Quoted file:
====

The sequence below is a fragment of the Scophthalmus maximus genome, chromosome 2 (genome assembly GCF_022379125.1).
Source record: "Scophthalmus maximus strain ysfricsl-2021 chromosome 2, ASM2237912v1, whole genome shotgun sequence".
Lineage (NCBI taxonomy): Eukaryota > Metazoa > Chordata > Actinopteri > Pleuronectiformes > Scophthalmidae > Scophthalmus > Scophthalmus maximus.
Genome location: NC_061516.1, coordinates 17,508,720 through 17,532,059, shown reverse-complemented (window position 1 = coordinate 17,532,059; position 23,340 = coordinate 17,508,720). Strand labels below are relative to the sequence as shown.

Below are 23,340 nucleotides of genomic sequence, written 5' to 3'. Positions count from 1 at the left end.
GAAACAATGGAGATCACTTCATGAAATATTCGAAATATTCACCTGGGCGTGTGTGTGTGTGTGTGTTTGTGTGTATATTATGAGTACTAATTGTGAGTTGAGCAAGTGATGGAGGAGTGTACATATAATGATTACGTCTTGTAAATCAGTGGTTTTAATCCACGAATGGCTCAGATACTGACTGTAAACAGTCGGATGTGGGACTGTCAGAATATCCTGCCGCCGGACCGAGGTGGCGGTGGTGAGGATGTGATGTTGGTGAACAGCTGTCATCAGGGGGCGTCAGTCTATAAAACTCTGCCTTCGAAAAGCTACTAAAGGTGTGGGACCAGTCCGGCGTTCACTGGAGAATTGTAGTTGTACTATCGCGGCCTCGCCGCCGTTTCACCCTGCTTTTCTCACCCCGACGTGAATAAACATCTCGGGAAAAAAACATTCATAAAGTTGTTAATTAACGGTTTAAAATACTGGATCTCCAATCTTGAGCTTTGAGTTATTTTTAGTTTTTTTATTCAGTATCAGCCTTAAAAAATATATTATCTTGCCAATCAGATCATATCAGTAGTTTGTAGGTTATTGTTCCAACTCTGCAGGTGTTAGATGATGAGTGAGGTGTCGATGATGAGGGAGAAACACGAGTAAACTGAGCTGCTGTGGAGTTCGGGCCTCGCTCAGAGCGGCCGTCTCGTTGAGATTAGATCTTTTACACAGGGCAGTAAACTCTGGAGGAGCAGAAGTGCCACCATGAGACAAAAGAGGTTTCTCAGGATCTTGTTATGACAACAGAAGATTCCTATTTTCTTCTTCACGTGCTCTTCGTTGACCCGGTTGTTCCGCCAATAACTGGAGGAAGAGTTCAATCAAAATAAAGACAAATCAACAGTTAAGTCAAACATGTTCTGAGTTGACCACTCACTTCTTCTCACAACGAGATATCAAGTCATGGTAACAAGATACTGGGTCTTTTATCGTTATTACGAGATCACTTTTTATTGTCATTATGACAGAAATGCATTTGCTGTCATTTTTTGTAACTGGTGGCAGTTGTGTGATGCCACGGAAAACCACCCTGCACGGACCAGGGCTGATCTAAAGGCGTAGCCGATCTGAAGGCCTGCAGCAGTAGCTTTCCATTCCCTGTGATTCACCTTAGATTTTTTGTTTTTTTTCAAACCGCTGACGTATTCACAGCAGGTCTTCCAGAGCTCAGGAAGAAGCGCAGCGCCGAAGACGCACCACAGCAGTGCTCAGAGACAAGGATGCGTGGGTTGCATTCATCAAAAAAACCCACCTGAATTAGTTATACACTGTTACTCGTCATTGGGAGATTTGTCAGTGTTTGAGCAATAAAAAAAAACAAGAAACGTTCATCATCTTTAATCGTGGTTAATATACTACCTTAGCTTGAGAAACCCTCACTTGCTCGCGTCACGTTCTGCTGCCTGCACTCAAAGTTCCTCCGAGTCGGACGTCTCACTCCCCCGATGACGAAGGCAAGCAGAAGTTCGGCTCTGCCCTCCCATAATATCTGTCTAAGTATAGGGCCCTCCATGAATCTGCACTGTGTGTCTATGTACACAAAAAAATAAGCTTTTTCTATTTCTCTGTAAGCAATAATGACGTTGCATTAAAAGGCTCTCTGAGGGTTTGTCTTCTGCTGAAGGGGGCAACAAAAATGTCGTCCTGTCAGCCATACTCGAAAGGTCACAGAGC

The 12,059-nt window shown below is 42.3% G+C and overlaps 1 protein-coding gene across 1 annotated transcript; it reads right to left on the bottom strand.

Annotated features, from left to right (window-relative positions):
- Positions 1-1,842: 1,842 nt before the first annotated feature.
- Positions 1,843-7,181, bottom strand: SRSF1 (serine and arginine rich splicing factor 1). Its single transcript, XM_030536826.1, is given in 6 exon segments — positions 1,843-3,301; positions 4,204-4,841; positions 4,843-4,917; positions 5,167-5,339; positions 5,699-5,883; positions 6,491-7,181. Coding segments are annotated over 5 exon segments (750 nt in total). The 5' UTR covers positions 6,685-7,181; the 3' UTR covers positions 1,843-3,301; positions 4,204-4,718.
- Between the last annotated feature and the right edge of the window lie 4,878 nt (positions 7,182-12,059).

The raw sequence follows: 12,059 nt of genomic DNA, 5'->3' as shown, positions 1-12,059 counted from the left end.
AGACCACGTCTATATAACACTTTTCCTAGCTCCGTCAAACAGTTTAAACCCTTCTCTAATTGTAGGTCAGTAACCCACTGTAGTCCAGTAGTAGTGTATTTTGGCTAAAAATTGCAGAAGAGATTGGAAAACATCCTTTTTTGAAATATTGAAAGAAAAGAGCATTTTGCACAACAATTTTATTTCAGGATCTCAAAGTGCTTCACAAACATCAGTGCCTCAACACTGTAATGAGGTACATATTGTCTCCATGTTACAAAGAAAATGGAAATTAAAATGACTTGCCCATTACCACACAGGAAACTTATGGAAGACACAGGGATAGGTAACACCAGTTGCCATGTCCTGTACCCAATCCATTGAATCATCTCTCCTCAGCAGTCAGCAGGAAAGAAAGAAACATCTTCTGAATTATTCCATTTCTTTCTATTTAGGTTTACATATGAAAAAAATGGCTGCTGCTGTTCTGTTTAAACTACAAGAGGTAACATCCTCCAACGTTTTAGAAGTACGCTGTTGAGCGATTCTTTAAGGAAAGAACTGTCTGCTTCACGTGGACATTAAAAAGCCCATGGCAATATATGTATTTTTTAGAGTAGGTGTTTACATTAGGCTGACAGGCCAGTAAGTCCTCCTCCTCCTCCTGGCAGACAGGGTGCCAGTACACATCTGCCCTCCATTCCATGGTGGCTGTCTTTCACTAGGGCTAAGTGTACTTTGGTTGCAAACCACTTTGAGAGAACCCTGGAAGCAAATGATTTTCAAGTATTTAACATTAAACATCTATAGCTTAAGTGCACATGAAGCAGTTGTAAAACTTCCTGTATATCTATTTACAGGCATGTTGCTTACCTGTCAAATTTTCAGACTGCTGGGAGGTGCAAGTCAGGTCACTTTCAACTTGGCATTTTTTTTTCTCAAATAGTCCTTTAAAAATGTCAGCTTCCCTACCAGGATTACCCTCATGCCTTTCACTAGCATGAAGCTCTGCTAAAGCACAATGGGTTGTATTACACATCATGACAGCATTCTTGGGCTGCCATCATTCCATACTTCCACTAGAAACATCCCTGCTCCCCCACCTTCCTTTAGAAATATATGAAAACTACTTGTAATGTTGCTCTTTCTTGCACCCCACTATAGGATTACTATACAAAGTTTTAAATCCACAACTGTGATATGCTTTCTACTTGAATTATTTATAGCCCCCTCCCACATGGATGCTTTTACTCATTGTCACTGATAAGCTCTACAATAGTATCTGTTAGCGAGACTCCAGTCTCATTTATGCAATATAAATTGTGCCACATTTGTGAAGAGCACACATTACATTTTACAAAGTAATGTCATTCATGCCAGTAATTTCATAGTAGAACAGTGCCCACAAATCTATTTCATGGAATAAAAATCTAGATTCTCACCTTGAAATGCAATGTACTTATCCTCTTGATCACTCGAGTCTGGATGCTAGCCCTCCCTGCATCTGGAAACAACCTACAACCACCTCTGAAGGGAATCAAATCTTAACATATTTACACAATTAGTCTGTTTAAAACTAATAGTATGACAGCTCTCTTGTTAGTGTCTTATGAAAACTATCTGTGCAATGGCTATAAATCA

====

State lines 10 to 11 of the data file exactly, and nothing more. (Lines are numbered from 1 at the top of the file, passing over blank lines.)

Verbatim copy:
- Positions 1,843-7,181, bottom strand: SRSF1 (serine and arginine rich splicing factor 1). Its single transcript, XM_030536826.1, is given in 6 exon segments — positions 1,843-3,301; positions 4,204-4,841; positions 4,843-4,917; positions 5,167-5,339; positions 5,699-5,883; positions 6,491-7,181. Coding segments are annotated over 5 exon segments (750 nt in total). The 5' UTR covers positions 6,685-7,181; the 3' UTR covers positions 1,843-3,301; positions 4,204-4,718.
- Between the last annotated feature and the right edge of the window lie 4,878 nt (positions 7,182-12,059).